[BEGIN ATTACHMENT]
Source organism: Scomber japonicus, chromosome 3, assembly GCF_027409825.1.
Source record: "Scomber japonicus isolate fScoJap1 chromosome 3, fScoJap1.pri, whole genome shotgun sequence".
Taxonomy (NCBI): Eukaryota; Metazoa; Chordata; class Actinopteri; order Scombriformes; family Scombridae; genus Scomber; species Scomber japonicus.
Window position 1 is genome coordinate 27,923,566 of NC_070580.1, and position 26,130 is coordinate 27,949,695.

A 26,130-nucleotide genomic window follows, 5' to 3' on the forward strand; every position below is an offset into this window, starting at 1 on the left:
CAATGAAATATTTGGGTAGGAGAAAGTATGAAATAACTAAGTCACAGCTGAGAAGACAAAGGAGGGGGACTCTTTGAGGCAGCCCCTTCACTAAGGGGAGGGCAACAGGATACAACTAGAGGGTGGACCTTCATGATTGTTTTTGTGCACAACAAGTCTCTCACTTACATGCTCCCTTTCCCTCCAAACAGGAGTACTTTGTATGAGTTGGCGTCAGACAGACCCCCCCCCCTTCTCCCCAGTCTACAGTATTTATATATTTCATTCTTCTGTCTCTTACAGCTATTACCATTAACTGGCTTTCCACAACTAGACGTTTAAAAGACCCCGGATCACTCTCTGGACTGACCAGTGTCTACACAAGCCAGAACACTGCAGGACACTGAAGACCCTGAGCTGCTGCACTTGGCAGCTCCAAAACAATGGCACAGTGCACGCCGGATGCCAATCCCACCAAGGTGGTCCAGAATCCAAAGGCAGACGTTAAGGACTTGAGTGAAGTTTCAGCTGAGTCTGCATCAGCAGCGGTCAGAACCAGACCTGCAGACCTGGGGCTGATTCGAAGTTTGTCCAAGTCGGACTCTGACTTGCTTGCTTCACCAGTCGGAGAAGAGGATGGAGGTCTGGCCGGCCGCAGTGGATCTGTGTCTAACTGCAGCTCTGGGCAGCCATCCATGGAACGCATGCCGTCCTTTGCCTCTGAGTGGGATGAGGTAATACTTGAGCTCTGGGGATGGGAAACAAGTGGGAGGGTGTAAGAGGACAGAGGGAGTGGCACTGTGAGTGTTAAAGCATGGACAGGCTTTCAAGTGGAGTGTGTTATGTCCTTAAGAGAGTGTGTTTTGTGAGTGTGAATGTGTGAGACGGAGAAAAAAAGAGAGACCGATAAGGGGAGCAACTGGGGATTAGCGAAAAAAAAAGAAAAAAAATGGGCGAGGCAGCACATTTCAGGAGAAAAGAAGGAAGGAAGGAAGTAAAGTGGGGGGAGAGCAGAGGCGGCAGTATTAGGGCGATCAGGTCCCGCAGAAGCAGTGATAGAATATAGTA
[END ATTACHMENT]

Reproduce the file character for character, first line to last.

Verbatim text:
Source organism: Scomber japonicus, chromosome 3, assembly GCF_027409825.1.
Source record: "Scomber japonicus isolate fScoJap1 chromosome 3, fScoJap1.pri, whole genome shotgun sequence".
Taxonomy (NCBI): Eukaryota; Metazoa; Chordata; class Actinopteri; order Scombriformes; family Scombridae; genus Scomber; species Scomber japonicus.
Window position 1 is genome coordinate 27,923,566 of NC_070580.1, and position 26,130 is coordinate 27,949,695.

A 26,130-nucleotide genomic window follows, 5' to 3' on the forward strand; every position below is an offset into this window, starting at 1 on the left:
CAATGAAATATTTGGGTAGGAGAAAGTATGAAATAACTAAGTCACAGCTGAGAAGACAAAGGAGGGGGACTCTTTGAGGCAGCCCCTTCACTAAGGGGAGGGCAACAGGATACAACTAGAGGGTGGACCTTCATGATTGTTTTTGTGCACAACAAGTCTCTCACTTACATGCTCCCTTTCCCTCCAAACAGGAGTACTTTGTATGAGTTGGCGTCAGACAGACCCCCCCCCCTTCTCCCCAGTCTACAGTATTTATATATTTCATTCTTCTGTCTCTTACAGCTATTACCATTAACTGGCTTTCCACAACTAGACGTTTAAAAGACCCCGGATCACTCTCTGGACTGACCAGTGTCTACACAAGCCAGAACACTGCAGGACACTGAAGACCCTGAGCTGCTGCACTTGGCAGCTCCAAAACAATGGCACAGTGCACGCCGGATGCCAATCCCACCAAGGTGGTCCAGAATCCAAAGGCAGACGTTAAGGACTTGAGTGAAGTTTCAGCTGAGTCTGCATCAGCAGCGGTCAGAACCAGACCTGCAGACCTGGGGCTGATTCGAAGTTTGTCCAAGTCGGACTCTGACTTGCTTGCTTCACCAGTCGGAGAAGAGGATGGAGGTCTGGCCGGCCGCAGTGGATCTGTGTCTAACTGCAGCTCTGGGCAGCCATCCATGGAACGCATGCCGTCCTTTGCCTCTGAGTGGGATGAGGTAATACTTGAGCTCTGGGGATGGGAAACAAGTGGGAGGGTGTAAGAGGACAGAGGGAGTGGCACTGTGAGTGTTAAAGCATGGACAGGCTTTCAAGTGGAGTGTGTTATGTCCTTAAGAGAGTGTGTTTTGTGAGTGTGAATGTGTGAGACGGAGAAAAAAAGAGAGACCGATAAGGGGAGCAACTGGGGATTAGCGAAAAAAAAAGAAAAAAAATGGGCGAGGCAGCACATTTCAGGAGAAAAGAAGGAAGGAAGGAAGTAAAGTGGGGGGAGAGCAGAGGCGGCAGTATTAGGGCGATCAGGTCCCGCAGAAGCAGTGATAGAATATAGTA